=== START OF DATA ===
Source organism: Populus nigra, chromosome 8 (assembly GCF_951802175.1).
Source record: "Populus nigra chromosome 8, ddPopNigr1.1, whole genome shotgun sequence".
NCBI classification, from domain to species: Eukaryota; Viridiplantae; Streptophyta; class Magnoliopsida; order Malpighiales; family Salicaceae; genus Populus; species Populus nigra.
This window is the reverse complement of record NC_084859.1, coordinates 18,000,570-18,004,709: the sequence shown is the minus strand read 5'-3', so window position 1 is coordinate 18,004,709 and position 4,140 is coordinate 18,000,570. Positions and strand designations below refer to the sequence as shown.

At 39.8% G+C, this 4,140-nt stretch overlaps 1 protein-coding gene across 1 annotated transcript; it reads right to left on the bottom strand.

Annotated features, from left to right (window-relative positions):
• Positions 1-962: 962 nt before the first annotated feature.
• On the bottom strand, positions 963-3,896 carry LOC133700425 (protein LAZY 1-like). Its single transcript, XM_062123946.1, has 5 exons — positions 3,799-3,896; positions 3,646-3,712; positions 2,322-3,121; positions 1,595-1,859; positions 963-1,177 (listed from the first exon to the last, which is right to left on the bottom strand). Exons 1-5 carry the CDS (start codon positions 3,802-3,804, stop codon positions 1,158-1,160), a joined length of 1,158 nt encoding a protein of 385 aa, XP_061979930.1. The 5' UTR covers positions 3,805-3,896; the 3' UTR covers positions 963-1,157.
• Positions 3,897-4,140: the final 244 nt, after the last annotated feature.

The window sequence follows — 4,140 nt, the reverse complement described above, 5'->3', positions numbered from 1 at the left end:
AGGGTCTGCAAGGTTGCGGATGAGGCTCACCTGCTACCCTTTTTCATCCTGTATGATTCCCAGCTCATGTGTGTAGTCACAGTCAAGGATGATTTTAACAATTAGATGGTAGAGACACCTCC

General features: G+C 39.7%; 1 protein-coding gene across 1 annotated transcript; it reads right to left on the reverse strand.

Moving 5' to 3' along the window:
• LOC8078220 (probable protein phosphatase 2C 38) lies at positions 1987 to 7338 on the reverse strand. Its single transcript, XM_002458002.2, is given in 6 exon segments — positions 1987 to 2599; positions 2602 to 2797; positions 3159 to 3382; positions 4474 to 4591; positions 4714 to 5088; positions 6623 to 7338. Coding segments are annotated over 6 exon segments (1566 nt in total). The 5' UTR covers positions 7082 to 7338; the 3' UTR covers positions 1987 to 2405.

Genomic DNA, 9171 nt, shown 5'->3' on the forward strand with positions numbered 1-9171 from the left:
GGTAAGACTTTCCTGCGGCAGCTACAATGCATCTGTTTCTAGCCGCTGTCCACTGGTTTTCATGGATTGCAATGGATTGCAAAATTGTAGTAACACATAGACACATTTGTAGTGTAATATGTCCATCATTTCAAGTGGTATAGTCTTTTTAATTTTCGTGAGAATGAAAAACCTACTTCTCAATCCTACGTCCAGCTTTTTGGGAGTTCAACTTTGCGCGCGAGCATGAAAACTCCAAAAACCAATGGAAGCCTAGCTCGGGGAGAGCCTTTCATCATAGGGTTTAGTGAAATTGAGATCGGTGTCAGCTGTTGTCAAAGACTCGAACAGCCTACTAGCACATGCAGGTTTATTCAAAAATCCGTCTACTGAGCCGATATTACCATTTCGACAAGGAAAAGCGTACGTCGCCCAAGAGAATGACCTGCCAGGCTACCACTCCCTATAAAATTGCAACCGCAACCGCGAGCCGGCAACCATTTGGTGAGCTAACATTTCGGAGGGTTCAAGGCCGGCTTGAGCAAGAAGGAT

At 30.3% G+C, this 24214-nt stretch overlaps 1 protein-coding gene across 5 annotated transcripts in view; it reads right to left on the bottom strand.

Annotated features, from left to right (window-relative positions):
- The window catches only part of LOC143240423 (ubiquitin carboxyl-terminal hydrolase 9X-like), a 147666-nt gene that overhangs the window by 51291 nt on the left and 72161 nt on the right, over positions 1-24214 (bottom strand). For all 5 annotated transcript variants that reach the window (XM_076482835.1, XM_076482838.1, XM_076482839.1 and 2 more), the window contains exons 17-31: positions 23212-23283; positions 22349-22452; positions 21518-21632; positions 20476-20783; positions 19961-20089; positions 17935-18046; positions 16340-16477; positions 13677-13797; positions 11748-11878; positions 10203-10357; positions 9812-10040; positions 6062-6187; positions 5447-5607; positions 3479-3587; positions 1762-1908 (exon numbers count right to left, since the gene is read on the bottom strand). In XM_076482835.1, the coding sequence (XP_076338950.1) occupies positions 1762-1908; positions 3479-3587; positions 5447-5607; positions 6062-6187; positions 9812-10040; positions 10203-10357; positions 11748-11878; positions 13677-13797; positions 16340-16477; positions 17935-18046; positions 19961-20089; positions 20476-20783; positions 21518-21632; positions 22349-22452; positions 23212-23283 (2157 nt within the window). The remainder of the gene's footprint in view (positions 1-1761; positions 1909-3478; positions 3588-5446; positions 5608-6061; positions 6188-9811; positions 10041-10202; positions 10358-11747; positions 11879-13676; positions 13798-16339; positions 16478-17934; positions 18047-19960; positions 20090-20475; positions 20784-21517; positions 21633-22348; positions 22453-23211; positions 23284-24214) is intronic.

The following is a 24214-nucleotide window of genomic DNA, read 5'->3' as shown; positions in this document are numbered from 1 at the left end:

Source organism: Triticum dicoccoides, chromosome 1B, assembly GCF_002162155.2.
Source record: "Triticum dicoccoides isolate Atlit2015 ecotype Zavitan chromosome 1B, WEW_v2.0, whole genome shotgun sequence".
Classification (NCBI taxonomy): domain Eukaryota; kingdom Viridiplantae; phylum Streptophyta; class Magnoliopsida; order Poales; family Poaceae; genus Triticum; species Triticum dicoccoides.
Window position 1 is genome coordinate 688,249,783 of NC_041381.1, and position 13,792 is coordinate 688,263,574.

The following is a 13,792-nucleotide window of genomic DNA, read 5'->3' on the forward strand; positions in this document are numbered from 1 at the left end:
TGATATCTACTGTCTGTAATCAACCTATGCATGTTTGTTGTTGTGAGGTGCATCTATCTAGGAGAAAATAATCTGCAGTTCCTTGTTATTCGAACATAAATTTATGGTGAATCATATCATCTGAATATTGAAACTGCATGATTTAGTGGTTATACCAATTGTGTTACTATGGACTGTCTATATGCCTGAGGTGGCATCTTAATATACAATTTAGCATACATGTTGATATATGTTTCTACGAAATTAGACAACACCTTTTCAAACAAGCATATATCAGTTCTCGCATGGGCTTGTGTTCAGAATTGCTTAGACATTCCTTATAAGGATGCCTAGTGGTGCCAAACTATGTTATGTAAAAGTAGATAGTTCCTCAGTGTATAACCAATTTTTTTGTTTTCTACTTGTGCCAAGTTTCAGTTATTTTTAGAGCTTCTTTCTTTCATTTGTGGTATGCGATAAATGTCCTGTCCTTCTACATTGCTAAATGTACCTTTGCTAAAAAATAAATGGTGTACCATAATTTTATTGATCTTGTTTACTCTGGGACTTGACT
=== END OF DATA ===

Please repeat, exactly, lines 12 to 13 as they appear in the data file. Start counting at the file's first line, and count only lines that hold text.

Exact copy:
General features: G+C 39.7%; 1 protein-coding gene across 1 annotated transcript; it reads right to left on the reverse strand.

Moving 5' to 3' along the window: